Post-Processing: Development Study 1
Roughly 90% of my photos’ “look” is manufactured by exploiting on-location light and capturing it, while only 10% of the “look” is manufactured with post-production work.
This post is about the “10%” involved with manufacturing a “look” during my post-production workflow—digital development of a thoughtfully shot scene.
Shooting On Location To Get A “Look”
The shoot with model Petrarcha (ModelMayhem #1218983) was an intentional attempt to get a contrasty, vintage look out of Philadelphia backdrops and period clothing.
I scheduled the shoot for the late afternoon and early evening to get this specific kind of light. Additionally, I hunted backdrops while working that would accentuate Petrarcha’s look and also have interesting light effects on their surfaces. How boring is a brick wall? Pretty damn boring. But, very interesting with the right light to give it a golden hue, interesting shadows, and when it complimented Petrarcha’s period look.
A high-contrast, period look can be gotten by using very contrasty light and then deliberately under-exposing the contrasty scene to save highlights and drop most of the frame into shadow or dimly lit backdrops. I will shoot this way because I know I can “bring up” the backgrounds in post. (Or hide them more, depending on the shot.) But I can never save the highlights if I “blow” them out. They’re just gone. The image for this Study has borderline blown highlights, which was by design.
The RAW photo below was shot at 1/4000th of a second at f/1.2, with an ISO of 160 and white balance set to daylight. This captured the highlights, dropped the rest into darkness, and pushed the color of the photo toward a warm, golden hue as the white balance is (from a technical perspective) incorrect. Shooting at ISO 160 ensured that plenty of shadow detail data would be available for tweaking in post.
So, looking at the underexposed image on the left—which is not really underexposed, but exposed to preserve the highlights—and then the final image on the right, you can see how it’s possible to shoot in light like this and “save” the photo as a shooting strategy. Details on how to do it are below.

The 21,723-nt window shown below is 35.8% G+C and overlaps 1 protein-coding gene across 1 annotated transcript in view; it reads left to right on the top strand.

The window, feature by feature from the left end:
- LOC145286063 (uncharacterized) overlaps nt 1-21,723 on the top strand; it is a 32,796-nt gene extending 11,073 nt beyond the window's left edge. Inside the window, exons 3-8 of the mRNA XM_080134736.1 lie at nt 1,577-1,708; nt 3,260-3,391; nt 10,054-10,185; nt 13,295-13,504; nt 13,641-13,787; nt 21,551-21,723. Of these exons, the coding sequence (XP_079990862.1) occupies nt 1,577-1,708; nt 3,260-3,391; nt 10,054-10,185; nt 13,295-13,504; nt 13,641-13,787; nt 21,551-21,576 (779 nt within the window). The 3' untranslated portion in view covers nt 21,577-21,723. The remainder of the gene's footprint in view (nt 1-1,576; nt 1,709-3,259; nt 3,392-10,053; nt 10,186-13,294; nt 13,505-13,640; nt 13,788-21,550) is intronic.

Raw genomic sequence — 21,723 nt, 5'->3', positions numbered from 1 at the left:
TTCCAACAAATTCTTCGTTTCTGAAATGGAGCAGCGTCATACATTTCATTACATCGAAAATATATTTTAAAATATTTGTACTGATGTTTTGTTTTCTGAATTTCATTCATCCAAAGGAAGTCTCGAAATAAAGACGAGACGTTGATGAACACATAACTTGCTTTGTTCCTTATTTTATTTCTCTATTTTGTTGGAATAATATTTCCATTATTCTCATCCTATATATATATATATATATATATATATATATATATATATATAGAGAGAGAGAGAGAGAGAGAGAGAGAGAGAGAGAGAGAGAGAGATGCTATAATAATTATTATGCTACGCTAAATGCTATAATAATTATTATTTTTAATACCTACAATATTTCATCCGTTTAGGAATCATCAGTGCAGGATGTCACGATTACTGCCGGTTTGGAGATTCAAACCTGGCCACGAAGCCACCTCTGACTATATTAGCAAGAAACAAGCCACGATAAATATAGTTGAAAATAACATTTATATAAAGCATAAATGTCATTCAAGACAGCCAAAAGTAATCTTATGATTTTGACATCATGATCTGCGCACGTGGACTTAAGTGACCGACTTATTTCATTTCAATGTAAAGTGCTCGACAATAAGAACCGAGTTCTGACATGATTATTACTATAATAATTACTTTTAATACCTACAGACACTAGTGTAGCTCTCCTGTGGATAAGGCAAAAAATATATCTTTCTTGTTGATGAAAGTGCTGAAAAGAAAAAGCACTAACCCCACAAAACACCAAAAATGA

Step 1 – Hot/Cold Areas Turned On
I always look at an image when I’m working with my “hot” and “cold” areas turned on. Red areas represent “blown” highlights (shown on the right of the histogram). Blue areas represent “lost” areas of shadow that have gone completely black (shown on the left of the histogram). Most normal images need to have near zero blown highlights (red areas), except for bright sparkly light reflected from, for example, water, eyeballs, or shiny objects. Likewise, “lost” areas of black should be slight, although it is more acceptable to lose shadow blacks for effect.
Step 2 – Bump Exposure
Here I’ve dialed up my exposure dramatically to bring up detail in the foreground and background. The red areas can be recovered. What you can’t see in this image is that I bumped Exposure, then Recovery, and played with the sliders a bit to make sure I’d be able to Recover my highlights later.
Step 3 – Too Bright? Dump Some Contrast
After playing with the relationship between Exposure and Recovery, I determined that the photo would be “too hot” with its current level of Contrast. So, I dialed that down. The problem is that when you dial down Contrast you solve one problem (blowing out highlights vs. overall Exposure) but create another: a “flat” image. So. . . .